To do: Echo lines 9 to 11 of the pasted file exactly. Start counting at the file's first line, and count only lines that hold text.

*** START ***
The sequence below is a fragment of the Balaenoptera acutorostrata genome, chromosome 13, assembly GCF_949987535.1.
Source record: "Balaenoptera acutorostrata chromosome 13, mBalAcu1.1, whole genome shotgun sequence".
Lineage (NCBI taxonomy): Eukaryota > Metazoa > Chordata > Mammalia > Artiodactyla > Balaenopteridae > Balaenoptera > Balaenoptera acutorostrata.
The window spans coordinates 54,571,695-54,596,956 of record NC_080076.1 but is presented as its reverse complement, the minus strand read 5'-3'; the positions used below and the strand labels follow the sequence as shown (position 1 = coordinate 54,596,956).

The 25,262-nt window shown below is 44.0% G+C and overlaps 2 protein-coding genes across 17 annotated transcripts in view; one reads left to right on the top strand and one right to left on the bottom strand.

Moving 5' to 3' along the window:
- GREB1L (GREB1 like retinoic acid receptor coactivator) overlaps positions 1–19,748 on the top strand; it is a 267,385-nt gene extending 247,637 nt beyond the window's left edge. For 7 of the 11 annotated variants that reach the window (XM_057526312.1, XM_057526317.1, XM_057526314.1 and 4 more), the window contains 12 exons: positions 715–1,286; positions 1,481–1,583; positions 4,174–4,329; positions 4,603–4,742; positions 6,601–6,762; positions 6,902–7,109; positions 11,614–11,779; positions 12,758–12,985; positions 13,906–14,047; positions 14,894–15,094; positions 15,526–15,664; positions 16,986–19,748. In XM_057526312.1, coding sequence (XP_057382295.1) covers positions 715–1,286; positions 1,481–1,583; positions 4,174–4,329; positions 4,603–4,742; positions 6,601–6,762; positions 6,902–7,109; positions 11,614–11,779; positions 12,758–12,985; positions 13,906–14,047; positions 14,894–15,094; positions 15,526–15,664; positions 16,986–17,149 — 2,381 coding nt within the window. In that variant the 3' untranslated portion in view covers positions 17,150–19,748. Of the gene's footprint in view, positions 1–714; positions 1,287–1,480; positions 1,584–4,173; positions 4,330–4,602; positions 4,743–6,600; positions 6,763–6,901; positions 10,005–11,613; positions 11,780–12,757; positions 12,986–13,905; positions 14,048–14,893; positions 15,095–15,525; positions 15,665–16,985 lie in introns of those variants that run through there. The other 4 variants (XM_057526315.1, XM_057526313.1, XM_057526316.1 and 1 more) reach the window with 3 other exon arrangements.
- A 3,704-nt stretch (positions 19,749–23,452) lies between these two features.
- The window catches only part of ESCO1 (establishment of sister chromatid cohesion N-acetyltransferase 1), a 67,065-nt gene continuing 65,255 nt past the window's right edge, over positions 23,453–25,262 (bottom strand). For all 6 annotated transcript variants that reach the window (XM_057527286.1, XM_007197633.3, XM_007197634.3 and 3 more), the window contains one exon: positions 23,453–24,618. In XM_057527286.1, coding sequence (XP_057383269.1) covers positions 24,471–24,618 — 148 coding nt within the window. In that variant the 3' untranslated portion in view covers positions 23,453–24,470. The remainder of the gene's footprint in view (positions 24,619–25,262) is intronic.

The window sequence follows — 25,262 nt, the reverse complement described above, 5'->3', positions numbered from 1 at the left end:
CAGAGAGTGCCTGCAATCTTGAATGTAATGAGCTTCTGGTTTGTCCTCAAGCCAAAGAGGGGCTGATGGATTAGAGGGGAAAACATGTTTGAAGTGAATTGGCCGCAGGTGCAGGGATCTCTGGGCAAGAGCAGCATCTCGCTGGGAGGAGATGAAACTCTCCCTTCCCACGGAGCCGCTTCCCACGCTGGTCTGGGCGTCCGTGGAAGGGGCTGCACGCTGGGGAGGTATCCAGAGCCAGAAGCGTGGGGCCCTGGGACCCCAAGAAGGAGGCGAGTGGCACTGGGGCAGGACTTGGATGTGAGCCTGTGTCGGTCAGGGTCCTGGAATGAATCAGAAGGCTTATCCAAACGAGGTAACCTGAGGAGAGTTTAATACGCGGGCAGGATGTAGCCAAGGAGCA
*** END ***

- The window catches only part of ESCO1 (establishment of sister chromatid cohesion N-acetyltransferase 1), a 67,065-nt gene continuing 65,255 nt past the window's right edge, over positions 23,453–25,262 (bottom strand). For all 6 annotated transcript variants that reach the window (XM_057527286.1, XM_007197633.3, XM_007197634.3 and 3 more), the window contains one exon: positions 23,453–24,618. In XM_057527286.1, coding sequence (XP_057383269.1) covers positions 24,471–24,618 — 148 coding nt within the window. In that variant the 3' untranslated portion in view covers positions 23,453–24,470. The remainder of the gene's footprint in view (positions 24,619–25,262) is intronic.

The window sequence follows — 25,262 nt, the reverse complement described above, 5'->3', positions numbered from 1 at the left end:
CAGAGAGTGCCTGCAATCTTGAATGTAATGAGCTTCTGGTTTGTCCTCAAGCCAAAGAGGGGCTGATGGATTAGAGGGGAAAACATGTTTGAAGTGAATTGGCCGCAGGTGCAGGGATCTCTGGGCAAGAGCAGCATCTCGCTGGGAGGAGATGAAACTCTCCCTTCCCACGGAGCCGCTTCCCACGCTGGTCTGGGCGTCCGTGGAAGGGGCTGCACGCTGGGGAGGTATCCAGAGCCAGAAGCGTGGGGCCCTGGGACCCCAAGAAGGAGGCGAGTGGCACTGGGGCAGGACTTGGATGTGAGCCTGTGTCGGTCAGGGTCCTGGAATGAATCAGAAGGCTTATCCAAACGAGGTAACCTGAGGAGAGTTTAATACGCGGGCAGGATGTAGCCAAGGAGCA